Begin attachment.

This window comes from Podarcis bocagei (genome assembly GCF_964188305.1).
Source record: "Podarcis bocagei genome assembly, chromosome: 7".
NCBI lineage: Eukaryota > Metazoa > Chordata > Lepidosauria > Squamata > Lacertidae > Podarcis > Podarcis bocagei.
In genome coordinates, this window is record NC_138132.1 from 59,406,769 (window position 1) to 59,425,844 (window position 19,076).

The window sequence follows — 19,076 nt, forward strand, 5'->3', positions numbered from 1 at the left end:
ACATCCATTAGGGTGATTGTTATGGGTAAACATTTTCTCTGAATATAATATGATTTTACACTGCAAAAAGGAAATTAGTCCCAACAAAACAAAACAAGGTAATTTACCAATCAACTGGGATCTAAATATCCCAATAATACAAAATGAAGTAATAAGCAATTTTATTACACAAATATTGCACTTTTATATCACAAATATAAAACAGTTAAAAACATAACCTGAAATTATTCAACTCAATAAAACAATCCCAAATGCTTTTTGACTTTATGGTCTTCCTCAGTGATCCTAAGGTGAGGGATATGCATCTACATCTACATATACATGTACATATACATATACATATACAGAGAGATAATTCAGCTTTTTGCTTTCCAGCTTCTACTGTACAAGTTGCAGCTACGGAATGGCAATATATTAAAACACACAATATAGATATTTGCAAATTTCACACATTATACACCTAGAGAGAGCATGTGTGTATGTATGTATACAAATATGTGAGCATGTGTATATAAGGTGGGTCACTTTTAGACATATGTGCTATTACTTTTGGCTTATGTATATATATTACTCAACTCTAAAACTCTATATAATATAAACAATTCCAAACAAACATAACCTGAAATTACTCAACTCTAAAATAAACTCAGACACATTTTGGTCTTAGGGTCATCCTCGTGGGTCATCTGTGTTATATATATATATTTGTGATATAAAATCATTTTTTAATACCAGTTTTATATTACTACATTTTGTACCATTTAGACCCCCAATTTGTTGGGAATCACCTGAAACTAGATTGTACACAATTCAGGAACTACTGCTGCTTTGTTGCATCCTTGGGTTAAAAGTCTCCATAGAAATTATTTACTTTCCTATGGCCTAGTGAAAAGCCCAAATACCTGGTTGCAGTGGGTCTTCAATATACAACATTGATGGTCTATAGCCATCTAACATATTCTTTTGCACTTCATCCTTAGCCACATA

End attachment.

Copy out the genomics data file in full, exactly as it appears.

This window comes from Podarcis bocagei (genome assembly GCF_964188305.1).
Source record: "Podarcis bocagei genome assembly, chromosome: 7".
NCBI lineage: Eukaryota > Metazoa > Chordata > Lepidosauria > Squamata > Lacertidae > Podarcis > Podarcis bocagei.
In genome coordinates, this window is record NC_138132.1 from 59,406,769 (window position 1) to 59,425,844 (window position 19,076).

The window sequence follows — 19,076 nt, forward strand, 5'->3', positions numbered from 1 at the left end:
ACATCCATTAGGGTGATTGTTATGGGTAAACATTTTCTCTGAATATAATATGATTTTACACTGCAAAAAGGAAATTAGTCCCAACAAAACAAAACAAGGTAATTTACCAATCAACTGGGATCTAAATATCCCAATAATACAAAATGAAGTAATAAGCAATTTTATTACACAAATATTGCACTTTTATATCACAAATATAAAACAGTTAAAAACATAACCTGAAATTATTCAACTCAATAAAACAATCCCAAATGCTTTTTGACTTTATGGTCTTCCTCAGTGATCCTAAGGTGAGGGATATGCATCTACATCTACATATACATGTACATATACATATACATATACAGAGAGATAATTCAGCTTTTTGCTTTCCAGCTTCTACTGTACAAGTTGCAGCTACGGAATGGCAATATATTAAAACACACAATATAGATATTTGCAAATTTCACACATTATACACCTAGAGAGAGCATGTGTGTATGTATGTATACAAATATGTGAGCATGTGTATATAAGGTGGGTCACTTTTAGACATATGTGCTATTACTTTTGGCTTATGTATATATATTACTCAACTCTAAAACTCTATATAATATAAACAATTCCAAACAAACATAACCTGAAATTACTCAACTCTAAAATAAACTCAGACACATTTTGGTCTTAGGGTCATCCTCGTGGGTCATCTGTGTTATATATATATATTTGTGATATAAAATCATTTTTTAATACCAGTTTTATATTACTACATTTTGTACCATTTAGACCCCCAATTTGTTGGGAATCACCTGAAACTAGATTGTACACAATTCAGGAACTACTGCTGCTTTGTTGCATCCTTGGGTTAAAAGTCTCCATAGAAATTATTTACTTTCCTATGGCCTAGTGAAAAGCCCAAATACCTGGTTGCAGTGGGTCTTCAATATACAACATTGATGGTCTATAGCCATCTAACATATTCTTTTGCACTTCATCCTTAGCCACATA